Tax-Deductible Medical Costs in 2021

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Whether you are suffering from an illness or have a family member who requires regular medical attention, there will be expenses that your healthcare insurance provider can’t cover. To cope with this, you might have to start looking for possible medical expenses that are tax-deductible for the following year.

What are Tax-Deductible Medical Expenses?

Medical expenses are defined by tax law as costs incurred for diagnosis, treatment, cure, mitigation, or prevention of sickness to treat any part or function of your body. This generally covers the costs for premiums in your health insurance, physician, hospital admission, prescription medicines, medical tests, and hospital facilities.

However, the Internal Revenue Service (IRS) lists a wide range of medical costs that may not fall under the mentioned categories.

In 2021, there are specific changes regarding the threshold portion of the tax-deductible expenses. For that reason, you must see to it that you’re keeping the right documents and ensure what records will count and what won’t.

The IRS lists tax-deductible medical costs, and these may include but are not limited to the following:

1. Professional fees. These are payments to doctors, surgeons, chiropractors, psychiatrists, dentists, psychologists, and unorthodox medical physicians.

Professional fees cover the time rendered by the physician, stress, and pressure due to the patient’s potential risk and the technical difficulty of the services given.

2. Hospital and other medical facility admissions. These are payments regarding the inpatients’ hospital services or nursing care facility only if you are required to stay in a nursing care facility for reasonable instances. These include the expenditures for meals and lodging incurred in the hospital or nursing home.

If, for any reason, the medical care doesn’t specifically recommend a nursing care facility to stay in, deductibles are only limited to medical care like prescriptions and professional fees.

3. Medicare travel expenses. These payments are transportation expenses essential to medical care that are eligible for medical expenses, like the costs of the actual fare for an ambulance, bus, taxi, train, or transportation using a personal car.

Out-of-pocket expenses using a personal car include costs for fuel gas and oil or standard mileage rate proceeds for medical care. Plus, costs of parking tickets and toll fees.

4. Prescription medicines and diabetes-related expenses. These are payments for insulin, blood-testing kits, and drugs used by individuals with prescription requirements.

5. Acupuncture treatments and medical rehabs.  Payments for alternative therapy such as acupuncture medication or treatment for drug and alcohol addiction in rehabilitation centers require inpatient hospitalization, plus programs for smoking cessation and drug withdrawal that require a doctor’s prescription.

6. Weight-loss program by physician’s order. These are payments for participation in a weight-loss program to treat a specific clinically diagnosed disease such as obesity. However, unusual fees for dietary products and expenses from fitness club dues are not included.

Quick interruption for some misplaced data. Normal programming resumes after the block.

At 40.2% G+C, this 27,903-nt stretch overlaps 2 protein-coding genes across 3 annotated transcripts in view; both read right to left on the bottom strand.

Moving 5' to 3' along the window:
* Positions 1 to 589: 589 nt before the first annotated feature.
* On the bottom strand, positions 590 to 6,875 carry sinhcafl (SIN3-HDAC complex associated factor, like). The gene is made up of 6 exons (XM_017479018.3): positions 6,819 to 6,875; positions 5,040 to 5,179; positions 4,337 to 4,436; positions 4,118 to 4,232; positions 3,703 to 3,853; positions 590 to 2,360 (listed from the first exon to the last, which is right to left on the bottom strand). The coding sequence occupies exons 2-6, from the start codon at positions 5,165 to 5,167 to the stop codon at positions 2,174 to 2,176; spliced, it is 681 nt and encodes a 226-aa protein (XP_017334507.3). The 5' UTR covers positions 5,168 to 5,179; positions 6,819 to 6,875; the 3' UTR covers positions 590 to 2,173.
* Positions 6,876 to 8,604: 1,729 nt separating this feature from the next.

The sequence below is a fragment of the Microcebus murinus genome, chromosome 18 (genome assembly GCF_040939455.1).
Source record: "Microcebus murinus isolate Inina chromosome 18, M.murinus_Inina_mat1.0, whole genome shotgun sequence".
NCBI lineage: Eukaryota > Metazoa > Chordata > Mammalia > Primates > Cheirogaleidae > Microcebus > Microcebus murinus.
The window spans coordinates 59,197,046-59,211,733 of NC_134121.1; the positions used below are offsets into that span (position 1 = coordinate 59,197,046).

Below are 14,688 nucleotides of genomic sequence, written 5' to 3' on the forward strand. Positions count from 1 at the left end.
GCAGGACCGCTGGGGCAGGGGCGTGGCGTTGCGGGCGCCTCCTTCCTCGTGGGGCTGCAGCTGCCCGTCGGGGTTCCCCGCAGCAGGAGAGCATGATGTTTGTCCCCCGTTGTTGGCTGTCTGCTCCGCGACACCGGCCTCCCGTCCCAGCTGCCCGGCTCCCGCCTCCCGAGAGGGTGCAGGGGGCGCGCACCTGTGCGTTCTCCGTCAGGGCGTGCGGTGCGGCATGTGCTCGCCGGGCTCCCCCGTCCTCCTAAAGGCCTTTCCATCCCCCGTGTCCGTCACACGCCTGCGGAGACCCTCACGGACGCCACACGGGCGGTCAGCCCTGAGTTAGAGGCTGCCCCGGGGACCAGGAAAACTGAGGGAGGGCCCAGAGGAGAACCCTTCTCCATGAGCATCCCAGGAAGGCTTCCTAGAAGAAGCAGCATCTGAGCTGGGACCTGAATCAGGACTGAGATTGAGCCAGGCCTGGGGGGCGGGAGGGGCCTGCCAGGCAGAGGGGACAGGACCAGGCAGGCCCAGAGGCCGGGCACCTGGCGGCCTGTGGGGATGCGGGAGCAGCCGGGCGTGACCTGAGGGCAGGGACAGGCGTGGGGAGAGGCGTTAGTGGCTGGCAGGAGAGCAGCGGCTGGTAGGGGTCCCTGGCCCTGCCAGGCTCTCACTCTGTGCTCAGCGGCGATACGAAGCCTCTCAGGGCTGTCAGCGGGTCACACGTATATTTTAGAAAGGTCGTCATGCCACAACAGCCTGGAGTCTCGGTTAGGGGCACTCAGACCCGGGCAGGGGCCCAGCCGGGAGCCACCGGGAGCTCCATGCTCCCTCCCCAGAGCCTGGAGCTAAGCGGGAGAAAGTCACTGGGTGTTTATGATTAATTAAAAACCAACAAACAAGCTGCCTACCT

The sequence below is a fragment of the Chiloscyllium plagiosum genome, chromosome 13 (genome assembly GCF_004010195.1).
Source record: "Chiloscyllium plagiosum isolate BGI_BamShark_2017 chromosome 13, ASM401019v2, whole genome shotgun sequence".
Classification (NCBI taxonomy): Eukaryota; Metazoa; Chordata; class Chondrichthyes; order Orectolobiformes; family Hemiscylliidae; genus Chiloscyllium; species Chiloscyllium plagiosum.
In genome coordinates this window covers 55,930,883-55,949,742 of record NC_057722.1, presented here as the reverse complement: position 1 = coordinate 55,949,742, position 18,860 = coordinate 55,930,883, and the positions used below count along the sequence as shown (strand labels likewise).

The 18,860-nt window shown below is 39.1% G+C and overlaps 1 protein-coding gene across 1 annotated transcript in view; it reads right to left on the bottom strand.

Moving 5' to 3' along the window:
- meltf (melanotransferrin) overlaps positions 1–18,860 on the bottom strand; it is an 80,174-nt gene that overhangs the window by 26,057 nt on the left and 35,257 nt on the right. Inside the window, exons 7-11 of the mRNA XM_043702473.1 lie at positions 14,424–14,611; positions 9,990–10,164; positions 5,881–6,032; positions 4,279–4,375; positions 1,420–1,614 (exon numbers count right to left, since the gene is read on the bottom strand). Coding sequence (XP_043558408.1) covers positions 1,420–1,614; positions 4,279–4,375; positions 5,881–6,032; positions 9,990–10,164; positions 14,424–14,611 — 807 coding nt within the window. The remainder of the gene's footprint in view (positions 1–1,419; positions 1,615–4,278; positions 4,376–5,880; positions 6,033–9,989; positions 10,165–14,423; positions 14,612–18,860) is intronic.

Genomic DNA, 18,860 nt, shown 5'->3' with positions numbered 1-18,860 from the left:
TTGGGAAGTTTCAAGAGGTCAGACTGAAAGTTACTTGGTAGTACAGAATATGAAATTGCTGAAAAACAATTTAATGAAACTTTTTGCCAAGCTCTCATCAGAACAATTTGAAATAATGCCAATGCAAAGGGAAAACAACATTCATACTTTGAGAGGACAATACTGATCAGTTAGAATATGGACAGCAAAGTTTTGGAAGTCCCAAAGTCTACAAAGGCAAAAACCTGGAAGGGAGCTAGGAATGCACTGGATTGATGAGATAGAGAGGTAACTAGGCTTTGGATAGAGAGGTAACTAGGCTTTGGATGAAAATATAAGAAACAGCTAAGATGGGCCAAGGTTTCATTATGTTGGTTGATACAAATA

7. Physical impairment and disabilities expenses. These include payments for artificial teeth, contact lenses, prescription or reading glasses, hearing aids, wheelchairs, crutches, and service animals such as a dog guide to aid individuals living with visual impairment, hearing loss, or other physical disabilities.

8 .Admission and transportation for conferences intended for chronic medical conditions. These are payments made for transportation and admission in a medical conference primarily related to chronic medical conditions, either you, your spouse, or any of your dependents only if the expenses are essential and principal to needed medical care. Despite that, you may not be allowed to deduct the food and lodging expenses while attending the conference.

9. Premiums for medical insurance. These payments are made to your insurance premiums and policies  that will cover any medical care or a qualified long-year insurance care policy, including qualified long-term medical care services. However, if you are an employee, you are not allowed to deduct the portion of the premiums paid by your employer.

If your insurance premiums are employer-paid under the conversion premium plan, cafeteria plan, or other medical benefits and dental expenses provided by the plan are not allowable deductions. However, if the premiums are included in your Form W-2, known as the Wage and Tax Statement, it can be allowed.

How to Claim the Deductions

When claiming the medical expenses as deductions on your taxes, you must use the method of itemized deductions. This will require detailed record-keeping of the medical costs incurred throughout the year. A tedious work on your part is essential in order to accomplish this.

Nevertheless, if you’re not well-versed enough to fill up your tax form, it’s crucial to seek professional help. These professionals are capable enough to reduce the burden in your tax payment legally. Always ensure to talk with your tax accountant ahead of the preparation that you have current medical expenditures you’d like to deduct for them to give accurate advice.

The Bottom Line

It’s always essential to keep pertinent records of your medical expenses not just for the sake of claiming the allowable deductions in paying your taxes but also to keep track of your costs in order to verify them correctly. Also, a complete record of these expenditures will allow you to compare the expenses and find ways to reimburse such costs using legal procedures.